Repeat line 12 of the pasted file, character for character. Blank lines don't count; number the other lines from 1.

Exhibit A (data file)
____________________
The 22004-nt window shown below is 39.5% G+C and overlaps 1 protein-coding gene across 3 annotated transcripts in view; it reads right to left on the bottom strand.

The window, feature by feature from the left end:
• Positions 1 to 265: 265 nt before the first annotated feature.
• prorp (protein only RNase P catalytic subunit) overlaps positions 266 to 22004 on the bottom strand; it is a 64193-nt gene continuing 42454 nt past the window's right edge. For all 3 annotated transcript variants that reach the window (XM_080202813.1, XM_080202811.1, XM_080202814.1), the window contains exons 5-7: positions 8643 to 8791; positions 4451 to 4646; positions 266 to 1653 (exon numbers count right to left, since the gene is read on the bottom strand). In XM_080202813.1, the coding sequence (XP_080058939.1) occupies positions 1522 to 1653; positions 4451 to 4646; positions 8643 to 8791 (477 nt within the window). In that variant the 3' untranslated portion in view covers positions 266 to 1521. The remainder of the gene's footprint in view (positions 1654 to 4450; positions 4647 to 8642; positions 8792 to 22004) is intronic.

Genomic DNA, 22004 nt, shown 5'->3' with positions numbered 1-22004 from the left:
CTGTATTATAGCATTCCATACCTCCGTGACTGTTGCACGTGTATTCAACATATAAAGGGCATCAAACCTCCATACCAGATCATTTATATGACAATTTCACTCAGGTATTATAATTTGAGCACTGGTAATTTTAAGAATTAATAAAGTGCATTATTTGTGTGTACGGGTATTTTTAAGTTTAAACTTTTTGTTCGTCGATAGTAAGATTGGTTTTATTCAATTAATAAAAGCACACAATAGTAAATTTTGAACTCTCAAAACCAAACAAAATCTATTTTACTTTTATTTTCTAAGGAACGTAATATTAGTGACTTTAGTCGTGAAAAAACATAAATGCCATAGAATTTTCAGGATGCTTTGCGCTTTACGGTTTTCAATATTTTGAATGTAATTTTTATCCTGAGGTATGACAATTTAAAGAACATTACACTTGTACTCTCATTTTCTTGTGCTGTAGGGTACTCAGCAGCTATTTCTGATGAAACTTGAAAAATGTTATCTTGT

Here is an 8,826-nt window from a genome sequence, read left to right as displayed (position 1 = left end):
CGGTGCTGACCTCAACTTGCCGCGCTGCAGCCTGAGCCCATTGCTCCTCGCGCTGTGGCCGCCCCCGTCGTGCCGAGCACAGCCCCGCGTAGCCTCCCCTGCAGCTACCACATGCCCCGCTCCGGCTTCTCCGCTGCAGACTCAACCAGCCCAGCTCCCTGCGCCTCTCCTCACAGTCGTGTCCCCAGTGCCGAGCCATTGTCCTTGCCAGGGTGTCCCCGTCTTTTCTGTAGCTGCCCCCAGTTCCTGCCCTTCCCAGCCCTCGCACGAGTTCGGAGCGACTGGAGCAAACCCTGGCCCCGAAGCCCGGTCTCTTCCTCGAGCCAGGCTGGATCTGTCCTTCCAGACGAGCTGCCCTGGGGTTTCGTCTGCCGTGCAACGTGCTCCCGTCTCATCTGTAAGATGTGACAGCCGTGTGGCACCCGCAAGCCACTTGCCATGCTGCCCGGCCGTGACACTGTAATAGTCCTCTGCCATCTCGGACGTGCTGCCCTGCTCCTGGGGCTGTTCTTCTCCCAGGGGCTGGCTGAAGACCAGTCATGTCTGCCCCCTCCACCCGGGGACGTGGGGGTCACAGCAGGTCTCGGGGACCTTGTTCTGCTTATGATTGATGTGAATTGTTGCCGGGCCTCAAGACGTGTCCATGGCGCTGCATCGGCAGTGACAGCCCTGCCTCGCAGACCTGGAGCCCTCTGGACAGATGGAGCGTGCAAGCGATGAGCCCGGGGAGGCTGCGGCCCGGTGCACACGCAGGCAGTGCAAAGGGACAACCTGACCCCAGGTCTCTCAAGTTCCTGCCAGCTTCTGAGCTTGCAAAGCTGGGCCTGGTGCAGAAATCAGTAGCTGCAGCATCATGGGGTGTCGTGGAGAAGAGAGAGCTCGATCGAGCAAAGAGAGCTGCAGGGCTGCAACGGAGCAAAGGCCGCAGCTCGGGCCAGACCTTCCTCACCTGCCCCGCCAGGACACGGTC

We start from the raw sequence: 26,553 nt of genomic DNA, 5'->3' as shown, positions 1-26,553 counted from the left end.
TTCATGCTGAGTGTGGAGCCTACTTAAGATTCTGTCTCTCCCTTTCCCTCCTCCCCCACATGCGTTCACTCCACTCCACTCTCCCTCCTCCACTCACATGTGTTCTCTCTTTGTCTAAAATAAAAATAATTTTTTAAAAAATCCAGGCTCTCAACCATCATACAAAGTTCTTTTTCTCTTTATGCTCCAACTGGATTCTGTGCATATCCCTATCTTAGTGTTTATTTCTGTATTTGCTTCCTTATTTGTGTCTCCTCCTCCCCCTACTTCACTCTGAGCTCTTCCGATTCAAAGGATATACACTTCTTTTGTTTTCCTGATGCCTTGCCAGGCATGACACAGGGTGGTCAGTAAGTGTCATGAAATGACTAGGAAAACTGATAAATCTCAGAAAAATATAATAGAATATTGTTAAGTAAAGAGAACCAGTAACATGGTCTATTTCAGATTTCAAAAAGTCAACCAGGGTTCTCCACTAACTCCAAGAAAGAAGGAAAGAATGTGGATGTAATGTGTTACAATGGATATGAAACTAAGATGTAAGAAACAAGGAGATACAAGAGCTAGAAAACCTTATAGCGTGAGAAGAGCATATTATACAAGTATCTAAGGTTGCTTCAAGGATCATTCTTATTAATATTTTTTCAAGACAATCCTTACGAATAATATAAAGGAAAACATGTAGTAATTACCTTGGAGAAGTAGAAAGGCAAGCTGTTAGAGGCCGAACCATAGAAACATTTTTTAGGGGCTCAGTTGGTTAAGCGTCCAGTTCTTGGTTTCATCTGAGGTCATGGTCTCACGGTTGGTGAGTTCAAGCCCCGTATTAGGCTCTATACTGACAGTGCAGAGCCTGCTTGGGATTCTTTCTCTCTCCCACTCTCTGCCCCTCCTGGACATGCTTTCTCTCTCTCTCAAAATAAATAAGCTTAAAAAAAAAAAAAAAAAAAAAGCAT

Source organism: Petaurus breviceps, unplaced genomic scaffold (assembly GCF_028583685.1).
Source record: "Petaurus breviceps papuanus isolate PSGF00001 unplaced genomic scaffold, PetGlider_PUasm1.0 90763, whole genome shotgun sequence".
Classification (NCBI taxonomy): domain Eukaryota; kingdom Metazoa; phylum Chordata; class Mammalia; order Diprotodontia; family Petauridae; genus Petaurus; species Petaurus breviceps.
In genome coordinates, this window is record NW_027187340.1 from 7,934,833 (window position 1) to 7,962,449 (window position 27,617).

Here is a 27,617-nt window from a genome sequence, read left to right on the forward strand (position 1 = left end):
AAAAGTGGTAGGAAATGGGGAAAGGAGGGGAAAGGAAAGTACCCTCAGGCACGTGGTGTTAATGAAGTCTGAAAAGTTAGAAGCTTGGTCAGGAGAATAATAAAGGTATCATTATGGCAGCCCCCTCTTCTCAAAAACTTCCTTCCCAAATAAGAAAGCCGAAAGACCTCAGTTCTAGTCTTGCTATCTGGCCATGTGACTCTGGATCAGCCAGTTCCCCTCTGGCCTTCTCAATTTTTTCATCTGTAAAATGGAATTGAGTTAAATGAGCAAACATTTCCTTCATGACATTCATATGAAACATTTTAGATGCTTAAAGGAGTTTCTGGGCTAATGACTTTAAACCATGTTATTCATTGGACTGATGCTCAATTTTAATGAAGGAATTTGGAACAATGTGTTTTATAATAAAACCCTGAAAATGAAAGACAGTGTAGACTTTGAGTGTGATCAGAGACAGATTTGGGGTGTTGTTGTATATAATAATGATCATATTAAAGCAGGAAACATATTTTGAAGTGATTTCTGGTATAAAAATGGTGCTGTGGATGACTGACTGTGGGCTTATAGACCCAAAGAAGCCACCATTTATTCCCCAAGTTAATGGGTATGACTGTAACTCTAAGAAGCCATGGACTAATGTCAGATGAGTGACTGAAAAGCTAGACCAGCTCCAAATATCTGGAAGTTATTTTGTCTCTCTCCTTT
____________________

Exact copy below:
Source record: "Petaurus breviceps papuanus isolate PSGF00001 unplaced genomic scaffold, PetGlider_PUasm1.0 90763, whole genome shotgun sequence".